The US has announced it is suspending funding for Kenya's anti-corruption efforts following the resignation of the country's top anti-graft official.
Githongo has spent years fighting corruption
John Githongo, who stepped down while on a visit to the UK, is thought no longer to believe in President Mwai Kibaki's commitment to the cause.
US ambassador William Bellamy said the amount to be withheld for 2005 and 2006 was about 200m shillings ($2.5m).
Diplomats and the media have expressed sadness at Mr Githongo's departure.
Mr Bellamy said John Githongo's departure was "a severe setback", while the UK envoy Sir Edward Clay said he left a large hole.
President Kibaki was elected in 2002 on a pledge to clean up Kenya.
He appointed Mr Githongo, a former head of the Kenyan branch of watchdog Transparency International, just a month after his inauguration, to oversee his fight against corruption.
But last week, Sir Edward said that "massive looting" was continuing under Mr Kibaki.
Although Mr Githongo has not spoken publicly about his reasons for resigning, he is understood to have lost faith in the president's personal commitment to ending graft.
Victory for corruption?
Mr Bellamy announced the US government was to suspend all it funding to Kenyan anti-corruption efforts for the next two years on Tuesday.
"We are eager to work with Kenya to improve governance, and we are in a position to be generous in this regard," he said.
"But we cannot be helpful when that government isn't serious or, worse, that government is the source of the problem."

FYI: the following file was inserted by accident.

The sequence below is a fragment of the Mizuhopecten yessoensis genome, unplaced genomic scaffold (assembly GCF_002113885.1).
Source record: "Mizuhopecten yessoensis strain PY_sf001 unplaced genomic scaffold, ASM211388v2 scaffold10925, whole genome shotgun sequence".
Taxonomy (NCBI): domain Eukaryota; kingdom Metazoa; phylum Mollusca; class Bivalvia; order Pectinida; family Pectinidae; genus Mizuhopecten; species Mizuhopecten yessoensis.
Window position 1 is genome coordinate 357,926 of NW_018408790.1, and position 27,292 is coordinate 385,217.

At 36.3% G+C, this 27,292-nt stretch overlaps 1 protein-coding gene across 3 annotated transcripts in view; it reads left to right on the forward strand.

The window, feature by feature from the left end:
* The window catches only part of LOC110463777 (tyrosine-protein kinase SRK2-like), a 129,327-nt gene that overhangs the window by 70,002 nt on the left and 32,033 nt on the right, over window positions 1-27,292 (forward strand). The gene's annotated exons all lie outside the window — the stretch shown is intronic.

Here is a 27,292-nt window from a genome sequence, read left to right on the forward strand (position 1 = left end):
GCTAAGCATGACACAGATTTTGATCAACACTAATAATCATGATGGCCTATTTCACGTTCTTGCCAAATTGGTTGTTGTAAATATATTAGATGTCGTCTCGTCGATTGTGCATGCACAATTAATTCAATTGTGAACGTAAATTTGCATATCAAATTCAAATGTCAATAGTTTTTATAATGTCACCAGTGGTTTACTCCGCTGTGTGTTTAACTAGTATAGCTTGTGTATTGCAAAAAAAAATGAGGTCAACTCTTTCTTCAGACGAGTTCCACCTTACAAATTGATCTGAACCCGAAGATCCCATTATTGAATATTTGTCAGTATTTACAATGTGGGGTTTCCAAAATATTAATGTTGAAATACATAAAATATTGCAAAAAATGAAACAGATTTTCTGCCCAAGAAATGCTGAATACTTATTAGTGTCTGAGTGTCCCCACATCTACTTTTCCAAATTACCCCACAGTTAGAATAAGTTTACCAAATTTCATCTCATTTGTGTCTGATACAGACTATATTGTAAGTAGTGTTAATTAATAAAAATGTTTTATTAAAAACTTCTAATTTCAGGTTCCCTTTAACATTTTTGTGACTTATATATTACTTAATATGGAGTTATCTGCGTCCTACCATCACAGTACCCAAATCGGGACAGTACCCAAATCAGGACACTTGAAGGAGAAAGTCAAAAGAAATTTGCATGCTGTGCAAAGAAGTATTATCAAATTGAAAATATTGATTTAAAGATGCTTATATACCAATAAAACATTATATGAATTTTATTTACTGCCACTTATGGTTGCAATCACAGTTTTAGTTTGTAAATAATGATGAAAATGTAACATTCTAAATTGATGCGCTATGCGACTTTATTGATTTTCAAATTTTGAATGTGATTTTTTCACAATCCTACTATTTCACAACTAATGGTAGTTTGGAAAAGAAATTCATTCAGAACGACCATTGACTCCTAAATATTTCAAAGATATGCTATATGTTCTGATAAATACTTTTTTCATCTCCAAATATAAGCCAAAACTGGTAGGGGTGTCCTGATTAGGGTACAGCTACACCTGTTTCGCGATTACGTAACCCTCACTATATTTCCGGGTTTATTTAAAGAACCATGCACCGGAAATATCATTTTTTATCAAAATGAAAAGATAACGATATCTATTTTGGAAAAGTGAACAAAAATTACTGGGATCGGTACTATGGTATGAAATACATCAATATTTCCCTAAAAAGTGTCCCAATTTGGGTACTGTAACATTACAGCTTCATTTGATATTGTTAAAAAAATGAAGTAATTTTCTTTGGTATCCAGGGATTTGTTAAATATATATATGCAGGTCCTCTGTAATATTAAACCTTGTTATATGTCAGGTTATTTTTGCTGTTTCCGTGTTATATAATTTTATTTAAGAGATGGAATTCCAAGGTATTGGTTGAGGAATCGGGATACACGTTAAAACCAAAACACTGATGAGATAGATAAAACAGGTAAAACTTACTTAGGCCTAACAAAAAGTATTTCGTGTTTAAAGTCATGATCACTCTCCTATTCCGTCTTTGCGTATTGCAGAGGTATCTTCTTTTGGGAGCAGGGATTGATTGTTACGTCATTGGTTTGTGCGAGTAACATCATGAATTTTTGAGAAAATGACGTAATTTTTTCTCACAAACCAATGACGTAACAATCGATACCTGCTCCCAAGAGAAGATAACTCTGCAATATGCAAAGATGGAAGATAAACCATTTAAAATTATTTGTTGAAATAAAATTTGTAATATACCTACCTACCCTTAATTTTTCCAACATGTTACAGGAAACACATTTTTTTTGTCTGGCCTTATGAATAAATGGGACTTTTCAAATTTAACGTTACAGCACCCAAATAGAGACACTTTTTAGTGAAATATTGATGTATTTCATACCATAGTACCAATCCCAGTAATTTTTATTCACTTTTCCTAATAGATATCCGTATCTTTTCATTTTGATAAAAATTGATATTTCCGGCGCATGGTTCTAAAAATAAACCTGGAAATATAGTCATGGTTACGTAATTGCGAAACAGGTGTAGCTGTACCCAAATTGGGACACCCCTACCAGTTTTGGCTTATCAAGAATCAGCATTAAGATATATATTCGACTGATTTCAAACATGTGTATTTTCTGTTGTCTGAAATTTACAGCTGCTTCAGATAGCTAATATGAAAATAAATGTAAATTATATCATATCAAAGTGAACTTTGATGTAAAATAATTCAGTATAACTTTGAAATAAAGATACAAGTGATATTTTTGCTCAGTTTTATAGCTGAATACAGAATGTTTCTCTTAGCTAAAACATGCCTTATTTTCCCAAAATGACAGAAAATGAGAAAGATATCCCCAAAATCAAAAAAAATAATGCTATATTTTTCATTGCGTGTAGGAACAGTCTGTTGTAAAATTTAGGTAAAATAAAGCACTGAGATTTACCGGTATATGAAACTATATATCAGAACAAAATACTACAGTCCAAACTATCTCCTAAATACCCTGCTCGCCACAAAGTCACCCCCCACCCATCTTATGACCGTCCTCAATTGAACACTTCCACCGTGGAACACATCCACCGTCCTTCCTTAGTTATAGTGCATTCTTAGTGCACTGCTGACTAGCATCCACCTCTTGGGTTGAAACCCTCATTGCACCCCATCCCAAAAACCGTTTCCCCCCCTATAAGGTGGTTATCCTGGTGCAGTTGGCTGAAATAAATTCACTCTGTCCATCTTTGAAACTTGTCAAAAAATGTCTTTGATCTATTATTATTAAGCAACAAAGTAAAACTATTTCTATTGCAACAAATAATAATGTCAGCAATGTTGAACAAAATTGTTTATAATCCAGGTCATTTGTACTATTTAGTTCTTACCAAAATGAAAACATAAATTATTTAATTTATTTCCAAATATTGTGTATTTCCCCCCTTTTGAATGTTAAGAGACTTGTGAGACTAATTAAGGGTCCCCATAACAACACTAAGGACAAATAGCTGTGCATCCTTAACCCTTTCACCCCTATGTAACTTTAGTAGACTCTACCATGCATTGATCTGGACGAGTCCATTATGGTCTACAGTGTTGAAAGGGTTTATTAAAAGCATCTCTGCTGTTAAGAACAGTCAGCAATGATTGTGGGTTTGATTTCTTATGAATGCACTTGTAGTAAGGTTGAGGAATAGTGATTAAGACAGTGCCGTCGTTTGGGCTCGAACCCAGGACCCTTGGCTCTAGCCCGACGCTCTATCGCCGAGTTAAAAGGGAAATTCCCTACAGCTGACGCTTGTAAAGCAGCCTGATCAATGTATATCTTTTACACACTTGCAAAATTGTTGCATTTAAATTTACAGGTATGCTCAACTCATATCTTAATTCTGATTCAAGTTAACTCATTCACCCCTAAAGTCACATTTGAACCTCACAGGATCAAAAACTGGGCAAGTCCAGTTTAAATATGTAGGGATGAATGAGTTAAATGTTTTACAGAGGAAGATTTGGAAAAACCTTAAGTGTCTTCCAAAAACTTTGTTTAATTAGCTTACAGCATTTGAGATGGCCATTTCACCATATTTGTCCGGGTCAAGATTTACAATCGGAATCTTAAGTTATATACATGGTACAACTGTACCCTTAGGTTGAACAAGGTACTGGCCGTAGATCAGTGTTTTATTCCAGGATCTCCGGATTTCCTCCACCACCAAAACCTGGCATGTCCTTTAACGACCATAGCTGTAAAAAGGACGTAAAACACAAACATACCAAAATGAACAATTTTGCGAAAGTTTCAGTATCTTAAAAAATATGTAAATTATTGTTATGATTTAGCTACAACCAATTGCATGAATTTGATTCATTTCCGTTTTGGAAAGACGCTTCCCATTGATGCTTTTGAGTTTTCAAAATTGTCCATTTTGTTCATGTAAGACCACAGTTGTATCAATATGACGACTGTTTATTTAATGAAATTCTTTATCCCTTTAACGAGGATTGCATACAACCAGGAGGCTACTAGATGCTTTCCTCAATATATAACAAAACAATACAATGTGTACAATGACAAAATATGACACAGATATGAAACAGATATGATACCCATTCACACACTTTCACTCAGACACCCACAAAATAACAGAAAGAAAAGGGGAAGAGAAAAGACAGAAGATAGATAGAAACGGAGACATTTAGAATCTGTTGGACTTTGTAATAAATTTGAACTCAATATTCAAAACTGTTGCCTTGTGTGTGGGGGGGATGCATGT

Mr Bellamy had earlier told Kenya's Daily Nation newspaper that the US authorities were concerned that Mr Githongo's resignation followed "new, more extensive information on possible corrupt practises within the government of Kenya".
He urged the authorities to act quickly to ensure corrupt officials "have not won the day".
"Another strong, independent and effective anti-corruption crusader must be appointed immediately in order to restore international donor confidence in the current government," he added.
The East African Standard newspaper raises fears of "unfettered looting" of Kenya, now that the biggest obstacle to this has been removed.
The chairman of the Law Society of Kenya, Ahmednassir Abdullahi, who resigned last year from the Kenya Anti-Corruption Commission, told the paper: "Mr Githongo has seen rather late what we saw a long time ago - that the government is not committed to the fight against corruption."
Calling Mr Githongo's resignation "a complete disaster for the president personally, the government as a whole and the country in general", the Standard urged Mr Kibaki to remove corrupt officials.
Mr Githongo's resignation letter offered no explanation for his decision.
Donors initially welcomed Mr Kibaki's efforts to stamp out corruption and restored aid, which had been cut off under former President Daniel arap Moi.
But some diplomats estimate that Kenya has lost some $1bn in corruption over the past three years.
A Transparency International survey of perceived corruption rated Kenya 122nd out of 133 countries in 2003.